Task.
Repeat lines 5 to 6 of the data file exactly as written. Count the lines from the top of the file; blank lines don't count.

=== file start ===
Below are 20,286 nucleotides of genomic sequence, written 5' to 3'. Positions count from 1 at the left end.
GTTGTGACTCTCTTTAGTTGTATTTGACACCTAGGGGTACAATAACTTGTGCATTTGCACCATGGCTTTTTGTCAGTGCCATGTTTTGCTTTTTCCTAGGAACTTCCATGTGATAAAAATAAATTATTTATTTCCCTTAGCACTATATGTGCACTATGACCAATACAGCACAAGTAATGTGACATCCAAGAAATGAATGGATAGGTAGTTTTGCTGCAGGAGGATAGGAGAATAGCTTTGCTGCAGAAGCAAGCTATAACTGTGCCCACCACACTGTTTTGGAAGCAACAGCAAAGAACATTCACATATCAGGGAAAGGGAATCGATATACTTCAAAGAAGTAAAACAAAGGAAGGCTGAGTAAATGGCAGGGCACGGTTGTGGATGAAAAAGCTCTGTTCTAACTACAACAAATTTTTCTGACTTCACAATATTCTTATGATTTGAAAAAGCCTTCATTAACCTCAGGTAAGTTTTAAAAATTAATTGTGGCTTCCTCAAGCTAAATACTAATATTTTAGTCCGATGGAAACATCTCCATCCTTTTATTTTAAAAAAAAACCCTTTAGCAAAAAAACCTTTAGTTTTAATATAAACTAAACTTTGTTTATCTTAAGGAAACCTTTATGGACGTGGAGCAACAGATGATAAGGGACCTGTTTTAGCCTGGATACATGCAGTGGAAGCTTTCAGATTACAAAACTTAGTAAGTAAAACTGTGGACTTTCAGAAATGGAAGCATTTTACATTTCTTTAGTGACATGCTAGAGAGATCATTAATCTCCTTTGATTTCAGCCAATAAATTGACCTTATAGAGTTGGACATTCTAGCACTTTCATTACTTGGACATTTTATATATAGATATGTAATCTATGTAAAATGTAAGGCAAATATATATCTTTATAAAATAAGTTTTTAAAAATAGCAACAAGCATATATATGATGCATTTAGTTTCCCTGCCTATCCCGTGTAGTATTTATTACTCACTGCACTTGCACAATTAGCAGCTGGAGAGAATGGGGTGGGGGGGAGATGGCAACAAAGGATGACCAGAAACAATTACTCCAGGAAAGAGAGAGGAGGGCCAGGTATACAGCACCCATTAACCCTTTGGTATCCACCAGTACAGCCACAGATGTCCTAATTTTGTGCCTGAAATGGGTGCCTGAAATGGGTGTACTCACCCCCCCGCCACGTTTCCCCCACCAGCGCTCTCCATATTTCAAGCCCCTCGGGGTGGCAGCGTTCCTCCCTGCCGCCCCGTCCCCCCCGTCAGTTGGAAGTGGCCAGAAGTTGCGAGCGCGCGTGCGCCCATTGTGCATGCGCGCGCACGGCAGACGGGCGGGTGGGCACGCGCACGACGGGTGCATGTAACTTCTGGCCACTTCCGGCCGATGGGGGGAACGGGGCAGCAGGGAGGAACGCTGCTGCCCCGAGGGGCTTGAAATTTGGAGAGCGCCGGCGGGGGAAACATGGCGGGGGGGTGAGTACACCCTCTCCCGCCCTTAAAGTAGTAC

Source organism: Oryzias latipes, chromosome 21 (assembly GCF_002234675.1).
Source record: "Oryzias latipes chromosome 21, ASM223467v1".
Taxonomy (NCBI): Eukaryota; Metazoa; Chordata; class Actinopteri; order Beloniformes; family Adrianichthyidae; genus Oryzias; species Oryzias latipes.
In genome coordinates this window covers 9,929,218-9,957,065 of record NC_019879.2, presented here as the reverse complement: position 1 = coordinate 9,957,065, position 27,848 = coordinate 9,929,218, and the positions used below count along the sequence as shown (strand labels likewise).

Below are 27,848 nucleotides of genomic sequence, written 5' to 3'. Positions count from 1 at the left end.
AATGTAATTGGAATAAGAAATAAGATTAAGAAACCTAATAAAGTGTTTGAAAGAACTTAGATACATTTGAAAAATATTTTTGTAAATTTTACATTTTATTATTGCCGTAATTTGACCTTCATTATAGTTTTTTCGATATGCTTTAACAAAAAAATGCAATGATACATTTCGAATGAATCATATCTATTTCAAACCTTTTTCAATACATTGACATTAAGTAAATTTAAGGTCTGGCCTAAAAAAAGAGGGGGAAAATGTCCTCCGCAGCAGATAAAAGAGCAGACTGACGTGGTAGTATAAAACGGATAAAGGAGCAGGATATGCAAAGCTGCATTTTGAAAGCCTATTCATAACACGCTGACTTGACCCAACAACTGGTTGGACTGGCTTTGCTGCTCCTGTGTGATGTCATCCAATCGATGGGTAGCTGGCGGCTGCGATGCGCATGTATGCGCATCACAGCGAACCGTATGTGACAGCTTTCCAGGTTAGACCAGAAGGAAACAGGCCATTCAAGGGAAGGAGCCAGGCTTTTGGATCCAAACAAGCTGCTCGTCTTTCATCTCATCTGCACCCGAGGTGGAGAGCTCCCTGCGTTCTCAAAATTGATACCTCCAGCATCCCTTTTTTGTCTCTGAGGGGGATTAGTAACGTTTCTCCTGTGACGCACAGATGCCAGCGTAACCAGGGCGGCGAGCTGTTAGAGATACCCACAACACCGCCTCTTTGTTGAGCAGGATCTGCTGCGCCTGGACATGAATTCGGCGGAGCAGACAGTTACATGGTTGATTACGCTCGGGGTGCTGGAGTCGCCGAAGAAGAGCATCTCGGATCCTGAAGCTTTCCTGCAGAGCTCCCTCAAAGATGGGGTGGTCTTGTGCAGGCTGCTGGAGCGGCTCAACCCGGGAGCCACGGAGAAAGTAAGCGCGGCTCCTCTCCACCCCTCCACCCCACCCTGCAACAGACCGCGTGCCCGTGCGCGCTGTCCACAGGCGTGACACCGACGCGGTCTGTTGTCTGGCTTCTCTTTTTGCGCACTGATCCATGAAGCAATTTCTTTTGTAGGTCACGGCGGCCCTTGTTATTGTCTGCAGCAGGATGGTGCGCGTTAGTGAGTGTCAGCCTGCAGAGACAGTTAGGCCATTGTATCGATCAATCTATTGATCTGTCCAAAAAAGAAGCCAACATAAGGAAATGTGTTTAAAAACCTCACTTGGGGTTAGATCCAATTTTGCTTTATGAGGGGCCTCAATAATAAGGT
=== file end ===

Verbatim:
Taxonomy (NCBI): Eukaryota; Metazoa; Chordata; class Actinopteri; order Beloniformes; family Adrianichthyidae; genus Oryzias; species Oryzias latipes.
In genome coordinates this window covers 9,929,218-9,957,065 of record NC_019879.2, presented here as the reverse complement: position 1 = coordinate 9,957,065, position 27,848 = coordinate 9,929,218, and the positions used below count along the sequence as shown (strand labels likewise).